local area children with Dental Hygeniest, Ruth Doane of Speare Community Dental Health program use this
Posted on July 10th, 2018 by Speare Memorial Hospital

Speare Trains Future Dental Hygienists for Under-Served Areas

local area children with Dental Hygienist, Ruth Doane of Speare Community Dental Health program use this
Local area children with Dental Hygienist, Ruth Doane of Speare Community Dental Health program.
It can be tough to find dental care in rural areas throughout our country. Because there are still places in New Hampshire where people don’t have access to dental care, Speare has been training dental hygiene students to work in these settings when they graduate.
“This is a real asset to our state,” says Ruth Doane, certified public health dental hygienist at Speare. “It has been my privilege to provide dental care to students in our rural schools and to train those who will meet these needs in the future.”
Led by Ruth, students from the highly respected dental hygiene program at New Hampshire Technical Institute spend a semester gaining exposure to public health dental services at the schools and medical offices Ruth visits. This includes the eight schools within the Pemi-Baker Regional School District (SAU 48).
 
Ruth teaches the students how to do cleanings and fluoride treatments. She demonstrates how to place sealants—a bit of resin material placed in the molars to prevent cavities—and how to make temporary fillings. Students also learn how to use silver diamine fluoride (SDF) on cavities located in molars and premolars to stop the progress of a cavity.
“The increased scope of services in the program is outstanding,” says Ellen Young, RN, school nurse at Ashland Elementary School. “Many parents are electing for their children to have sealants and fillings for areas of decay here at school, most likely resulting in more expedient care.”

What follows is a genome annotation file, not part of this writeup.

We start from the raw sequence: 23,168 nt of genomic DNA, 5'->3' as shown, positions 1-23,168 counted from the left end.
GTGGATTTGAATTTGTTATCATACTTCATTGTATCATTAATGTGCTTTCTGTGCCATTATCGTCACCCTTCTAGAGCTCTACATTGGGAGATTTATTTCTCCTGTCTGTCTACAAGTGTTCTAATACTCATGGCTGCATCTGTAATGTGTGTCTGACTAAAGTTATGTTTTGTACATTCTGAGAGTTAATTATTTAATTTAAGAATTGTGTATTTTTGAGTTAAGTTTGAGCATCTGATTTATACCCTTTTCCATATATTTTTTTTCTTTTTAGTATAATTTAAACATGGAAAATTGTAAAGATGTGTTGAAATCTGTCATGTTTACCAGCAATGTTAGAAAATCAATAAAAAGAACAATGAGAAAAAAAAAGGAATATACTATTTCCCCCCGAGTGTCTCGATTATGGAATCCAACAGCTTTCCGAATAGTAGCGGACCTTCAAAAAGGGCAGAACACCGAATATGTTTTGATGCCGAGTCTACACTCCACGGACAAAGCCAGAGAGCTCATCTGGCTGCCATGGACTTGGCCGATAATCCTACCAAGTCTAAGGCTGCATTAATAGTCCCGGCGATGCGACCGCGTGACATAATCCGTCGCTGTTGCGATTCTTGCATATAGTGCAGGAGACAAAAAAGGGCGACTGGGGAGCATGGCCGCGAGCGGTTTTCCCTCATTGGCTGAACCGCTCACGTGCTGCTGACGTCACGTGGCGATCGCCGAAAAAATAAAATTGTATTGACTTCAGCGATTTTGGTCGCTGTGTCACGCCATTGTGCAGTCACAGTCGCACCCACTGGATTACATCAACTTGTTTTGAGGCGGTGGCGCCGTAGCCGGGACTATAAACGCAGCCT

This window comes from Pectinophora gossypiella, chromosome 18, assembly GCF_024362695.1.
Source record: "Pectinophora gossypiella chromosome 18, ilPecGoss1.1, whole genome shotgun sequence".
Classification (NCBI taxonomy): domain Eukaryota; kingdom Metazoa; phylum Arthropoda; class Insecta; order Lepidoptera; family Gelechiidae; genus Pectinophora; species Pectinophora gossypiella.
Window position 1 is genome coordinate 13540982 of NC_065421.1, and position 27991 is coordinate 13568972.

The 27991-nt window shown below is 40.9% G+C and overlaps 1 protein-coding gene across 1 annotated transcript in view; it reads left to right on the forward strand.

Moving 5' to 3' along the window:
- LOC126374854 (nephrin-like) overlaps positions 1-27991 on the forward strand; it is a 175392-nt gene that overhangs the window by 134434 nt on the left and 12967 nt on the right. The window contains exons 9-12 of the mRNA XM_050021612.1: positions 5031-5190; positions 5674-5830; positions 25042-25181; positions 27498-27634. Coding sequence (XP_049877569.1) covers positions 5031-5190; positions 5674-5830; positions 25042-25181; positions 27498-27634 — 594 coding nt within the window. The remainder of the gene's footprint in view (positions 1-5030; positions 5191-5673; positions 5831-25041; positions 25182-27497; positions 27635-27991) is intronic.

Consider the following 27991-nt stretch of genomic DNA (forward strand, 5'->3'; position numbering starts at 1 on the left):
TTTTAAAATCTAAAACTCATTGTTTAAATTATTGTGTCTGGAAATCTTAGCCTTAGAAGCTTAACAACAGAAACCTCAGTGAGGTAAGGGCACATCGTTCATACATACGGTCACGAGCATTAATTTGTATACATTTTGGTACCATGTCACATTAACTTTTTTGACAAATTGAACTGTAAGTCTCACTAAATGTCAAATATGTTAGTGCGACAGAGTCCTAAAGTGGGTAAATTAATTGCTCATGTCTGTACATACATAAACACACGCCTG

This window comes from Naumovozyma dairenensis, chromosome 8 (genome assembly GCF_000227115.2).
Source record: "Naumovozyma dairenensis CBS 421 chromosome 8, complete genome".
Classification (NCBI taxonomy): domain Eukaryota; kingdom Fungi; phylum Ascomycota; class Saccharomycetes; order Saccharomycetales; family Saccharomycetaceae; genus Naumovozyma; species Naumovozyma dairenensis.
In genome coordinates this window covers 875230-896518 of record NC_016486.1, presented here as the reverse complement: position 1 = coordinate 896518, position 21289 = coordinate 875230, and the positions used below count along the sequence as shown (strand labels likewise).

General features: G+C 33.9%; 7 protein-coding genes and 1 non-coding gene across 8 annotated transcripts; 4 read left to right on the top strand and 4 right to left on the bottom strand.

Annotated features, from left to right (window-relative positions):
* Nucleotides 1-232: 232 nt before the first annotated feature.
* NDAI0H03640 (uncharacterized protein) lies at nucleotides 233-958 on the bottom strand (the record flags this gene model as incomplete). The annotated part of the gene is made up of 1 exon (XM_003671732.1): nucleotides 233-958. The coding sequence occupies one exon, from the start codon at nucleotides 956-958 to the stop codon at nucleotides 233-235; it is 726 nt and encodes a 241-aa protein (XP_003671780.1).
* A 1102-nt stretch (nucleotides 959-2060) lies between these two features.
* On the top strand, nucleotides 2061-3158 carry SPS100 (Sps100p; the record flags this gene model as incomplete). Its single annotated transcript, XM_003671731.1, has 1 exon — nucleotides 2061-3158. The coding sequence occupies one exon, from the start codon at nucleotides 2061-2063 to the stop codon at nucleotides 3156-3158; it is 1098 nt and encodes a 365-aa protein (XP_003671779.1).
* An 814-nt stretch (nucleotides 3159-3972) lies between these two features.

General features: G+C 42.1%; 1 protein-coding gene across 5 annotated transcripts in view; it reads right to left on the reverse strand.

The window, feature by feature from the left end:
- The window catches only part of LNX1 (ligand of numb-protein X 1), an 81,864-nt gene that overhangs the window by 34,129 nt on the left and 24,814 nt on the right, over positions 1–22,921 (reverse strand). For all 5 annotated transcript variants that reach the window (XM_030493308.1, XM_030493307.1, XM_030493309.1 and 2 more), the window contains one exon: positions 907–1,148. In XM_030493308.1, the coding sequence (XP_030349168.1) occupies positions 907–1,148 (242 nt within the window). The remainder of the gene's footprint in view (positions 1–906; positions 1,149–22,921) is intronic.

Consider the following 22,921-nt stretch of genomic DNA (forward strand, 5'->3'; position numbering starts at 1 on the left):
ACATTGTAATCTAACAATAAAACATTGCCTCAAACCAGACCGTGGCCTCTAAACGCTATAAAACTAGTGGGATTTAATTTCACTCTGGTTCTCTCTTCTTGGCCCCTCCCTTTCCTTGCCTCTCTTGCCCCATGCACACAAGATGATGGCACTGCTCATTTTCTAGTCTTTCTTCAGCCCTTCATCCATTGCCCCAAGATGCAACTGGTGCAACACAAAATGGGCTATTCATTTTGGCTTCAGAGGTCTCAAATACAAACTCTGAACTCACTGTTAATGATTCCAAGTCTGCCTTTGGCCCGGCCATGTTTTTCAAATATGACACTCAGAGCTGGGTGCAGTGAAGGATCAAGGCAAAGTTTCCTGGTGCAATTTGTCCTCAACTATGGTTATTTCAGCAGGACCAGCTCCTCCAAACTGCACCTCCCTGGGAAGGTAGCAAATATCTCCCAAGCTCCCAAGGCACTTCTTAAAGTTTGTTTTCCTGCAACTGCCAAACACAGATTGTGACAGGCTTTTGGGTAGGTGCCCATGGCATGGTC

While the hygiene students meet the requirements of their degree by gaining experience in educational and public health settings, they are learning first-hand the importance of proving dental services in rural schools.
“I was one of the original school nurses involved in getting Speare’s dental program started,” says Elizabeth Mills, RN, school nurse at Thornton Central School. “Many students had never been to a dentist and had issues with decay. This caused missed school time with trips to the ER for dental infections.”
Providing dental services and training at schools and places like the Plymouth and Bristol WIC clinics (Women, Infant, Children) has helped to educate a new generation of dental hygienists while lowering the incidences of cavities in children — and Speare couldn’t be more pleased with these results.

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